Wednesday, January 14, 2009

Evaluation Methodology Basics or Brothers

Evaluation Methodology Basics: The Nuts and Bolts of Sound Evaluation

Author: Jane Davidson

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"What is evaluation-specific logic and methodology? This book answers that question in a way that is persuasive, accessible, and understandable. It presents a set of principles and procedures to guide the task of blending descriptive data with relevant values to draw explicitly evaluative conclusions. The book makes a significant contribution to positioning evaluation as a unique and special field of inquiry and judgment."
—Michael Quinn Patton, Union Institute and University

"Amidst the wash of methods books available to evaluators, Davidson's book provides powerful techniques for asking and answering the important foundational questions in any program evaluation."
—Doug Leigh, Pepperdine University

"This is a very well written book that offers a unique perspective on long-practiced evaluation techniques and presents several new, potentially very useful, techniques that return "valuation" to the evaluation process."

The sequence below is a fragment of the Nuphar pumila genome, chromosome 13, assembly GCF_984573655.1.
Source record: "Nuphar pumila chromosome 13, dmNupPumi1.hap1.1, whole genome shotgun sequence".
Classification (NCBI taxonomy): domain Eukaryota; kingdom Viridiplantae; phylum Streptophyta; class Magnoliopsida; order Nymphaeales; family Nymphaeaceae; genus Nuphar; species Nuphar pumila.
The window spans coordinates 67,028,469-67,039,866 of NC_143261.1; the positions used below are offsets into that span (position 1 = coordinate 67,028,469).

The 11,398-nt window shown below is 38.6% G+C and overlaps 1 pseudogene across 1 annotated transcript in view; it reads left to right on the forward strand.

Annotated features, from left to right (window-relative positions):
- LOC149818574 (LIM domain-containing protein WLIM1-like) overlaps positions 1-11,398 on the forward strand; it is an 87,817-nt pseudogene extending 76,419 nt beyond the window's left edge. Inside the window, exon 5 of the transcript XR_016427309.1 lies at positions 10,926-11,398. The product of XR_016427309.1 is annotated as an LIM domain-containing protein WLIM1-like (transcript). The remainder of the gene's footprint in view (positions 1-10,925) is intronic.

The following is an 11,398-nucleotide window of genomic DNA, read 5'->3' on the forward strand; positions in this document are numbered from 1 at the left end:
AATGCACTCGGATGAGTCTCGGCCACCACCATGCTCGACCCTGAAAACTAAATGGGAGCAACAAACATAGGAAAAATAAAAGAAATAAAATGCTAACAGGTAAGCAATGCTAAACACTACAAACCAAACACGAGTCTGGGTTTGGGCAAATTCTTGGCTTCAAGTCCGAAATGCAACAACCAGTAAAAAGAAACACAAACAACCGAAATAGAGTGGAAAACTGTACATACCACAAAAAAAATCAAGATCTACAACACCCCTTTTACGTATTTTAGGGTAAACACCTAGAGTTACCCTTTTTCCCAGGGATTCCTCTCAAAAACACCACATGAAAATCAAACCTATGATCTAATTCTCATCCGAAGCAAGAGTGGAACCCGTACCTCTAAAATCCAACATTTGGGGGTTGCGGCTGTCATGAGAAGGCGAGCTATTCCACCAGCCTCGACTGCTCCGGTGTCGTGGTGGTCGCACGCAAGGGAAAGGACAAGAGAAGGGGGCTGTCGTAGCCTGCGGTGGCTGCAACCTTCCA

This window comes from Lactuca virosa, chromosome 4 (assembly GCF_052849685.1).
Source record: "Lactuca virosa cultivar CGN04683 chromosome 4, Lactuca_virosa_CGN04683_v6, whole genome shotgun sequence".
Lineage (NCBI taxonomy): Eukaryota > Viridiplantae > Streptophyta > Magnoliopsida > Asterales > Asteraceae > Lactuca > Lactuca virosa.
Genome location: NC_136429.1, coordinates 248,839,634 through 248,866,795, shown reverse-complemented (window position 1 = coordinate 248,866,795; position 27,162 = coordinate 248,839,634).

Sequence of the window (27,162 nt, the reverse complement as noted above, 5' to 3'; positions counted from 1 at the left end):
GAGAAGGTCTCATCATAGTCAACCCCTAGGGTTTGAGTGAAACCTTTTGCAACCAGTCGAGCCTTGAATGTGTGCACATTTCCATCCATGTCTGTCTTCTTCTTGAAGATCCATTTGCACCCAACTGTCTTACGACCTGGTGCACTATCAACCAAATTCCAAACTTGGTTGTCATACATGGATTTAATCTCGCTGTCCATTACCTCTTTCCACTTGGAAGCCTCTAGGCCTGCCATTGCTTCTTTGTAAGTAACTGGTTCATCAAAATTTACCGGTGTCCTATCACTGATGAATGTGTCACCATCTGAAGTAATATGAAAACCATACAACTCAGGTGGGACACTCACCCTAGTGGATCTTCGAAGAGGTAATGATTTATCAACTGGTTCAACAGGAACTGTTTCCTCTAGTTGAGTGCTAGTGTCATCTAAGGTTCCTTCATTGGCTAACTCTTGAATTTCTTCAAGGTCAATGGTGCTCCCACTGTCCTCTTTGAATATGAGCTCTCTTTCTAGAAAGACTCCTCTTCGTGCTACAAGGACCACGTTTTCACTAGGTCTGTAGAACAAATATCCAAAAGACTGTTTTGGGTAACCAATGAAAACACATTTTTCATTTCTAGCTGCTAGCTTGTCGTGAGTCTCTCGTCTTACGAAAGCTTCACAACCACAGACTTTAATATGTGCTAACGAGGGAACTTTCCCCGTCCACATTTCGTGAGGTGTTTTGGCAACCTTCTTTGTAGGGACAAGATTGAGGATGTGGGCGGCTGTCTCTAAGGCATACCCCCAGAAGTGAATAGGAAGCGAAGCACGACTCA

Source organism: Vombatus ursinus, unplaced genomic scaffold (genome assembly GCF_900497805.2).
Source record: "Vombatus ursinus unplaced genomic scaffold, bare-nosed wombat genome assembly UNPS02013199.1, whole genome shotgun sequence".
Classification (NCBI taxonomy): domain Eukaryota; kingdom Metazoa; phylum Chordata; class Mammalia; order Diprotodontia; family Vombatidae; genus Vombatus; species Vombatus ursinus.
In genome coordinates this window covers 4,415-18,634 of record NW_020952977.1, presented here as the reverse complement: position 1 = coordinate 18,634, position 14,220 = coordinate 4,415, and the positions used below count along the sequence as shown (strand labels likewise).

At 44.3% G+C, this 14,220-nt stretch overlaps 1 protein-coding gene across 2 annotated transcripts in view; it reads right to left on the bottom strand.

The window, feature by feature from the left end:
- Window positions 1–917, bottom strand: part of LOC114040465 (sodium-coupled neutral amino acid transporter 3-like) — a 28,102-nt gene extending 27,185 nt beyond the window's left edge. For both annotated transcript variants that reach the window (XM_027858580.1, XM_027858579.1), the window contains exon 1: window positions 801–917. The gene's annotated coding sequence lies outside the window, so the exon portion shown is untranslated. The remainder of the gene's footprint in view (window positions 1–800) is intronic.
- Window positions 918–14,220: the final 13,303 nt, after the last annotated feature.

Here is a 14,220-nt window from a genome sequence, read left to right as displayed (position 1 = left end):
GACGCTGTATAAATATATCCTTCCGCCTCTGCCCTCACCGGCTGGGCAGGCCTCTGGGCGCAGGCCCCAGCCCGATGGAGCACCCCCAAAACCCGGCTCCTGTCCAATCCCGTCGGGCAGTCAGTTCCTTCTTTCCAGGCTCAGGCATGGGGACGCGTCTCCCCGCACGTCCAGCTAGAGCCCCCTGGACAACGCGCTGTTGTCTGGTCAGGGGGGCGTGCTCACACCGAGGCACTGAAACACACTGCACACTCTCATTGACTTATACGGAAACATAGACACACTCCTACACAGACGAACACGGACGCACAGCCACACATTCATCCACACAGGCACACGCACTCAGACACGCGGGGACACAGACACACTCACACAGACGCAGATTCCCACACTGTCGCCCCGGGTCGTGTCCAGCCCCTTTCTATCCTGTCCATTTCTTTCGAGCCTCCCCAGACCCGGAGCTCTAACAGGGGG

—Greg Roberts, University of Texas, Austin

Evaluation theorists for years have advised evaluators to "take into account" all relevant values as part of an evaluation. But especially for the relatively new evaluator (even one who is knowledgeable and experienced in research methodology), there is not a lot of guidance about how this is done. Evaluation Methodology Basics: The Nuts and Bolts of Sound Evaluation provides a step-by-step guide for doing a real evaluation. It focuses on the main kinds of "big picture" questions that evaluators usually need to answer, andhow the nature of such questions is linked to evaluation methodology choices. Jane Davidson explains how to combine a mix of qualitative and quantitative data with "relevant values" (such as needs) to draw explicitly evaluative conclusions.

Many students and evaluators find it difficult to visualize what evaluation logic and methodology "look like" in practice. To address this, Davidson presents readers with useful rubrics and flowcharts that may be used during each stage of the evaluation. Many of the concepts presented in the chapters are illustrated with specific examples from a range of disciplines. Exercises and "pop quiz" questions help reinforce the key points covered in each chapter, provide homework assignments for those teaching an evaluation course, and allow learners to develop slices of an evaluation plan as they work their way through the text.